“Bone conduction” headphones don’t go over your ears – but still transmit the sound to your inner cochlea

“Bone conduction” headphones are among the strangest things you’ll try. But they transmit audio in an amazing way while keeping your ear canal open to other sounds.

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It’s a bit trippy. But it works. And it’s about 1,000 times safer than AirPods for outdoor activities like biking, driving, or running.

Sensing an opportunity to solve a major problem, Conduit Sports is one of the first manufacturers of “bone conduction” headphones. The company’s co-founder, David Nghiem, sent a pair of Conduit Motion headphones to our offices, and I immediately demanded an explanation.

How do these over-the-ear headphones transmit audio?

A few days later, Nghiem joined us on the Digital Music News podcast to discuss how “bone-conducting” headphones actually deliver intelligible audio to the brain.

The simple explanation is that bones around your ear canal can pick up vibrations and transmit them to your inner cochlea. The inner cochlea houses tiny hair-like cells called cilia, which then trigger nerve impulses that are interpreted by the brain.

But the actual source of the sound waves isn’t critical – they’re ultimately interpreted by the ciliated cells in much the same way.

“The cilia don’t care where the vibration is coming from,” Nghiem said. “They don’t care if it’s coming from your eardrum, they don’t care if it’s coming from your bone.”

This explains why the way you hear your own voice is different from a recording. “When you hear your voice reflected in a recording, it sounds very different than the way you hear yourself,” Nghiem explained. “When you speak, sounds travel through your body to the internal cochlea, making them sound a certain way that’s different from what someone else hears.”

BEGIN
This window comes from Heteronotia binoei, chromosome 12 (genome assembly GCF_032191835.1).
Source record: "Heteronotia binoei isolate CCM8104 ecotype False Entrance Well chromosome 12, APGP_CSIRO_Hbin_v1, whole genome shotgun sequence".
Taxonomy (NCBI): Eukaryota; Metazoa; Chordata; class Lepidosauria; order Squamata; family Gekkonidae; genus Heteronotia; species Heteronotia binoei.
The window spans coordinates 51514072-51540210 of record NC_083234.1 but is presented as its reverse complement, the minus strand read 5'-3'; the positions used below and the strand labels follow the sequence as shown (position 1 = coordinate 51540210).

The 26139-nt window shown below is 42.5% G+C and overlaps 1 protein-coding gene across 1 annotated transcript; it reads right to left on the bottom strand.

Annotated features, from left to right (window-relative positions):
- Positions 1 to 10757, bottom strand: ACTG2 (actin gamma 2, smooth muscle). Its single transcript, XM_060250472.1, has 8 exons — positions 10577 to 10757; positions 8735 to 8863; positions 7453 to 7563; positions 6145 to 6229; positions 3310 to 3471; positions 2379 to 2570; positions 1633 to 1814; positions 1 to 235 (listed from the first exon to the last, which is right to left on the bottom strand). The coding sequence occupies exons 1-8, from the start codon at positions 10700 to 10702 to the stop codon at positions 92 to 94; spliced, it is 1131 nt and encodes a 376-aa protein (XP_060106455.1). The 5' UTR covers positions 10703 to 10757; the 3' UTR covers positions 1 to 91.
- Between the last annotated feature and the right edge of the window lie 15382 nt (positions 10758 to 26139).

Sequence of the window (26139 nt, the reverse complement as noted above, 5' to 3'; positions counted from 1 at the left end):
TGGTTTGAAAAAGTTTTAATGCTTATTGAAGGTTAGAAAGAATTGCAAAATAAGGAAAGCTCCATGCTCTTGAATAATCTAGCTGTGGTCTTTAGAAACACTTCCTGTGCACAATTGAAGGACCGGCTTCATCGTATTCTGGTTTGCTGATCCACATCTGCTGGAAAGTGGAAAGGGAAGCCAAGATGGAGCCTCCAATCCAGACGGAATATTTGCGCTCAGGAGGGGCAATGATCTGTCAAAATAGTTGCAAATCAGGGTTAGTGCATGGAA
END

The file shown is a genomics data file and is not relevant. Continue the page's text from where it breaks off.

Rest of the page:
A similar principle applies to bone conduction headphones. “Imagine having a stereo almost in your head, vibrating through the bones of your body much like your own voice vibrates through your bones when you talk to yourself.”

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Sounds fantastic in theory. But in practice it actually works.

However, it should be noted that the overall sound quality is not top-notch. For audio-like podcasts, that makes little difference, although the fidelity for music is significantly worse than a high-end headphone or even AirPod experience.

But Nghiem sees one major upside: her life.

Instead of blocking out noise, the Conduit Motion headphones let in outside noise. This significantly increases safety for cyclists, which is why Conduit is pursuing this market first.

Interestingly, the city of Washington, DC, which is minutes from Conduit’s offices, just passed a law banning traditional headphones while cycling.

The rationale behind this law is clear, and accordingly other jurisdictions such as California, Oregon, Philadelphia and New York City are following suit. All of this could prove to be a boon for companies like Conduit.

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